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The Honolulu Advertiser
Posted on: Monday, January 1, 2007

1925-2006
David Matthews, 81, led Sandy Beach coalition

 •  Obituaries

By Suzanne Roig
Advertiser East Honolulu Writer

David Matthews, far left, helped organize the Save Sandy Beach Coalition that began in a 1986 dispute over Kamehameha Schools' plan to build 172 townhomes across from Sandy Beach. The islandwide grassroots movement ultimately ended with the city purchasing and rezoning the land to halt development.

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David Matthews, who helped launch the movement to stop development across from Sandy Beach, died Saturday. He was 81.

In an interview last January, Matthews talked about his accomplishments, including his involvement in the state Democratic Party and several service groups around town.

"My clock is running down now and I have trouble day to day," Matthews said "But I still keep busy. I help with the Hawai'i Kai Hui" a group concerned with land use in that community.

First Circuit Judge Michael Wilson described Matthews as larger than life.

"He was the kind of guy who created inspiration," Wilson said yesterday. "He was a rough person who had the social (conscience) gene. He was an extremely loving guy who had an amazing capacity to love people in a real human level."

Matthews and his wife, Elizabeth, retired to Hawai'i in 1984, after he was diagnosed with lung disease.

He loved his adopted home and organized the Save Sandy Beach Coalition with Phil Estermann to protect the shoreline. But he wanted to make sure that he would be remembered not just as the man who blocked development, but for reading to kids at Palolo Elementary School with his dog, Shaina, and his work with the East Honolulu Rotary Club.

Before his illness became acute, he could be seen in his "poor man's Cadillac" a dark blue Buick around town going to city Transportation Commission meetings, neighborhood board meetings and to the Palolo school.

At the time of the Sandy Beach dispute in 1986, Kamehameha Schools owned the land on either side of Kealahou Street and planned to build 172 townhomes on what was called Golf Course 5 and 6. But Matthews and others organized an islandwide grassroots movement that ultimately ended with the city rezoning and purchasing the land to ensure that it wasn't developed.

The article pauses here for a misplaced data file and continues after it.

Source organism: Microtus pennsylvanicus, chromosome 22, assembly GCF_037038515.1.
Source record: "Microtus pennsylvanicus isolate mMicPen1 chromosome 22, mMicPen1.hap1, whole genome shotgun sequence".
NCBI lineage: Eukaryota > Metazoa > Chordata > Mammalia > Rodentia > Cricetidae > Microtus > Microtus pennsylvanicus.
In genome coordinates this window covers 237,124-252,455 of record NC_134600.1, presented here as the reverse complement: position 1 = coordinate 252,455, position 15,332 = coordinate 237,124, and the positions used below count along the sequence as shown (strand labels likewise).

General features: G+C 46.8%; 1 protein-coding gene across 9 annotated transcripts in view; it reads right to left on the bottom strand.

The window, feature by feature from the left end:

Shirley Lum, a Hawai'i Kai resident who worked with Matthews and Estermann, said: "We were comrades in arms. I saw him as the lion. He never gave up. He was a vociferous defender of open space at Sandy Beach and Queen's Beach."

His work with the Save Sandy Beach Coalition began while he was a member of Save Queen's Beach, which was working to block a plan to build hotels and condominiums in the area commonly called Alan Davis Beach, below the Makapu'u Lighthouse hiking trail.

The Save Sandy Beach Coalition organized supporters who attended marathon City Council hearings that lasted well into the night to urge the council to rezone the land. The group backed a ballot initiative where more than 120,000 people voted against the housing plan.

Matthews spent years lobbying lawmakers to allow zoning by public initiative and worked behind the scenes for an organization called the Hawai'i Democratic Movement, whose stated goal was to put more liberal politicians in office.

Estermann said: "David's hallmarks were his commitment and persistence. When our energies flagged, or other demands on our time caused our attentions to waiver, we could always rely on David to keep us focused on the goal."

Hawai'i Kai Hui founder Elizabeth Reilly said Matthews' legacy extends well beyond the Save Sandy Beach movement.

"It will continue to be the driving force behind protecting the natural environment of the irreplaceable Ka Iwi Coast in perpetuity. The heart and soul of what David taught us is best summed up in his favorite thought-provoking quote: 'If we lose the beauty of the shoreline ... we lose what it means to live in Hawai'i.' "

Matthews was born in Canada on Feb. 12, 1925. He grew up in Cleveland, but didn't graduate with his high school class in 1943 because he volunteered to join the U.S. Army. He served three years as a military policeman, based in England. He eventually became a successful businessman in Cleveland and formed his own company called Jade-Sterling Steel Co.

After retiring to Honolulu in 1984, he sailed and traveled throughout Europe and Asia.

"I traveled a lot. I had a lot of fun in life," he said. "I've done a lot with my life. The Save Sandy Beach Coalition was the best, the most satisfying and rewarding.

"I swell every time I drive to the coastline, especially when I see what the state is doing with the Ka Iwi improvements."

He is survived by his wife; son, Dr. Daryl Matthews, who lives in Hawai'i; and two grandsons. Services are private. A celebration of Matthews' life will be at 11 a.m. Thursday at Sandy Beach.

Reach Suzanne Roig at sroig@honoluluadvertiser.com.